Colorado Gov. Jared Polis on Thursday issued a statewide mask mandate Thursday afternoon, after days of pressure from his fellow Democrats to make the move.
Polis announced at a news conference that he had issued an executive order requiring everyone 11 and older to wear a mask or other facial covering while in public indoor spaces, including all retail stores. The order is effective at midnight and runs for at least the next 30 days.
“Look, in Colorado, there’s no shirt, no shoes, no mask, no service,” Polis said. “Very simple.”
Sheriff’s offices in El Paso and Weld counties, two conservative strongholds, quickly reacted by saying their deputies would not enforce the orders.
Said Polis on Thursday, “Wearing a mask is not a political statement. I don’t know how, in anybody’s mind, this became a game of political football.”
The governor’s order follows four straight weeks of rising COVID-19 cases in Colorado, including a 40% increase last week, according to state health officials. Hospitalizations for the coronavirus also are increasing, and state epidemiologist Rachel Herlihy said that current trends could mean Colorado’s ICU bed capacity will be exceeded in September.
“The data is beginning to be alarming,” Polis said.
The governor has consistently advocated for mask wearing, and has at times been uncharacteristically forceful about it, including in a recent Facebook post in which he described anti-maskers as “selfish bastards.” But as recently as Tuesday, Polis said he wasn’t convinced that ordering masks, as opposed to simply encouraging them, would increase compliance.
On Thursday, he presented data to the contrary. Two studies — one by the state that was conducted in June, and another by an outside group that was conducted in May and June — showed that anywhere from 8% to 16% more people wore masks in counties where they’ve been ordered to over counties without such orders.
Prior to Thursday’s announcement, nearly 40 cities and counties in Colorado had already issued mask orders. The new statewide order allows for orders issued by municipalities that are stricter than the state’s to remain in place. Many cities and counties, for example, require masks for children older than 2 or 3 — a lower age limit than the state’s order.
Polis previously had said mask orders are not enforceable, and while he did not backtrack that stance on Thursday, he did say that it’s not enforcement, but rather “the mere clarity of message” of mask ordinances, that he believes will be more effective in improving compliance.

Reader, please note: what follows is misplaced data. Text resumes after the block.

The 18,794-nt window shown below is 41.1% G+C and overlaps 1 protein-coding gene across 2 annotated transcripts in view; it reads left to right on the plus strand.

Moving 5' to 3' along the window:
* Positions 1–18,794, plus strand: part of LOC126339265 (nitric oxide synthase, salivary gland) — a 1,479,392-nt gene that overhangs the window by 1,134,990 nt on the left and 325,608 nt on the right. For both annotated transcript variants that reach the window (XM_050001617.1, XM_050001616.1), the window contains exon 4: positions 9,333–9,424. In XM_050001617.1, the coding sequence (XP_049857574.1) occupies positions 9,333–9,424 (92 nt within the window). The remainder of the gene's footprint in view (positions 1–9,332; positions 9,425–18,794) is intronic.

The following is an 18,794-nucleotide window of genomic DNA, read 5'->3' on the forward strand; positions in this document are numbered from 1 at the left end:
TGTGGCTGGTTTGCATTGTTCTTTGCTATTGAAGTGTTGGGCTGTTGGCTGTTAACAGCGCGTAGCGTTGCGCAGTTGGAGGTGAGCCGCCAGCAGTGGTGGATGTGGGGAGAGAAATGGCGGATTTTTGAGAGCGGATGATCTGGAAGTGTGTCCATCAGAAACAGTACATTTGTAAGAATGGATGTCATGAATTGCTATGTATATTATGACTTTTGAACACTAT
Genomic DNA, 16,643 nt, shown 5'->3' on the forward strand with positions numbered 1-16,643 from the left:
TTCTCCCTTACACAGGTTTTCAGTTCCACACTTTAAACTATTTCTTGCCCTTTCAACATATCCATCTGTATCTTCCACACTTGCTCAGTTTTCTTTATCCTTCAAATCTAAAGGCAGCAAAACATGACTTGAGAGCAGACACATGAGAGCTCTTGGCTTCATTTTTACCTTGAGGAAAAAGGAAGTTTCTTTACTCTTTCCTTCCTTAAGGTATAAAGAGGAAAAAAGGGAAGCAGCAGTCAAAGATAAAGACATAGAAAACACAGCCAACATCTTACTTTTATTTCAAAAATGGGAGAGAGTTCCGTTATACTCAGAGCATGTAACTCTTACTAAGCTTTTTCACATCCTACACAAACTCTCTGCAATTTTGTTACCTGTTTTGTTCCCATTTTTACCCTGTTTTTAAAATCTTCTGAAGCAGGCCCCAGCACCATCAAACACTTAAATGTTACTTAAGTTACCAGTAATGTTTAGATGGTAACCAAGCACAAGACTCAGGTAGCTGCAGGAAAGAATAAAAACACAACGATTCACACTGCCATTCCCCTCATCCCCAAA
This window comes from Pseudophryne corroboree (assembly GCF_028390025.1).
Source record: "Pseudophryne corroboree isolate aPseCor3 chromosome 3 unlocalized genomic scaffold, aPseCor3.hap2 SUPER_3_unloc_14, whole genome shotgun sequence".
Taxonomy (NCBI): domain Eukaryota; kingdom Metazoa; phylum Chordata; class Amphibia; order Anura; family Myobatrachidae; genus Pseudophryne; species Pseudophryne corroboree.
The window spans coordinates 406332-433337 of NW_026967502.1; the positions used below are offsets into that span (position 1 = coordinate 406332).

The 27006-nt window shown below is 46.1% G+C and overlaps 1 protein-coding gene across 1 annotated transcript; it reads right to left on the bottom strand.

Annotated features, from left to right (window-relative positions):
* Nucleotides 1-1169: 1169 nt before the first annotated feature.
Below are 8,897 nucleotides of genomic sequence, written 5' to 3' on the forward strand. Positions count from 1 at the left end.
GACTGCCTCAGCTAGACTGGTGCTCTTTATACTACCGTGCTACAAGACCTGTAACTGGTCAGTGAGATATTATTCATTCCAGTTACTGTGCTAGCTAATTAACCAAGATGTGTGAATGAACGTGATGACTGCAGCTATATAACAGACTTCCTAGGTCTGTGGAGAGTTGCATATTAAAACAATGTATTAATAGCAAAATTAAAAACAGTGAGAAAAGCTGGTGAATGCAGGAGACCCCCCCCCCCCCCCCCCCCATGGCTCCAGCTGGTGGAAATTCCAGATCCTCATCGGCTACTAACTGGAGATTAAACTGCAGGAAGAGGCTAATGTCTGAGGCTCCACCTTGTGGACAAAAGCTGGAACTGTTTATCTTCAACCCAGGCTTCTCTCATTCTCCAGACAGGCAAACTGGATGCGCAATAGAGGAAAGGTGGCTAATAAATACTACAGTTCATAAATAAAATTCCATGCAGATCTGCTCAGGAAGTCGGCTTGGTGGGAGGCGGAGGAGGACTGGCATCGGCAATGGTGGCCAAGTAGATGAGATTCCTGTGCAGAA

Still, the threat of enforcement is baked into the new executive order. People who don’t wear masks in places they are required may be prosecuted for trespassing, the order states.
Polis was joined by Denver Mayor Michael Hancock, who issued his own mask order on May 1, and Aurora Mayor Mike Coffman, who called face coverings the “least invasive and least costly public health option” to combat the coronavirus.
Coffman said he wasn’t in favor of a mask order a few weeks ago.
“But now it’s different. And now I’m worried. A lot of people are hurting,” he said.
Added Polis, “We need a coordinated, unambiguous state message with moral clarity and scientific clarity, and we’re providing that today.”
Both Hancock and Coffman privately urged Polis to issue a stay-at-home order in the spring well before he actually did it. And both men suggested in their remarks Thursday that they’ve been waiting on Polis to come around in this case, too. They are among a chorus of public officials who’ve warned against a patchwork of city and county ordinances that can lead to confusion and diminish compliance.
There’s a smaller but still significant chorus of Republicans who have believe the governor’s orders have been excessive. And while the governor and many others have said that mask-wearing shouldn’t be political — it’s public health experts, after all, who say this practice is necessary — not wearing a mask has quickly become a political statement in this state and elsewhere.
Patrick Neville, the minority leader of Colorado’s House GOP, said in a tweet that he may sue Polis over this latest order. Lauren Boebert, the congressional hopeful from Rifle, issued a statement saying that Polis is “attacking our personal liberties.”
Officials from El Paso and Weld counties were not critical of Polis, but did both indicate that while they’ll encourage mask use, they won’t enforce the governor’s order.
“We’re not going to be actively policing this,” said Joe Moylan, a spokesman for the Weld County Sheriff’s Office. “If we see someone without a mask on, we’re going to ask them to put one on, and if they don’t, we’ll ask them to go home.”
The El Paso County Sheriff’s Office announced on Twitter that its deputies won’t issue citations to people who don’t wear masks, writing, “We cannot afford to take actions that further erode the public trust in us.”
There are several groups exempt from the mask order, including religious officiants; people eating in restaurants (their exemption only applies when seated at their table); people receiving personal grooming service, such as a beard trimming; people exercising alone; and law enforcement and other “public safety personnel.”
The governor announced that in addition to the mask order, because of the rising cases, he’s putting two-week pause on state variances — the exceptions that the Colorado Department of Public Health and Environment issues to counties allowing them greater leniency than statewide coronavirus restrictions require.
This content was originally published here.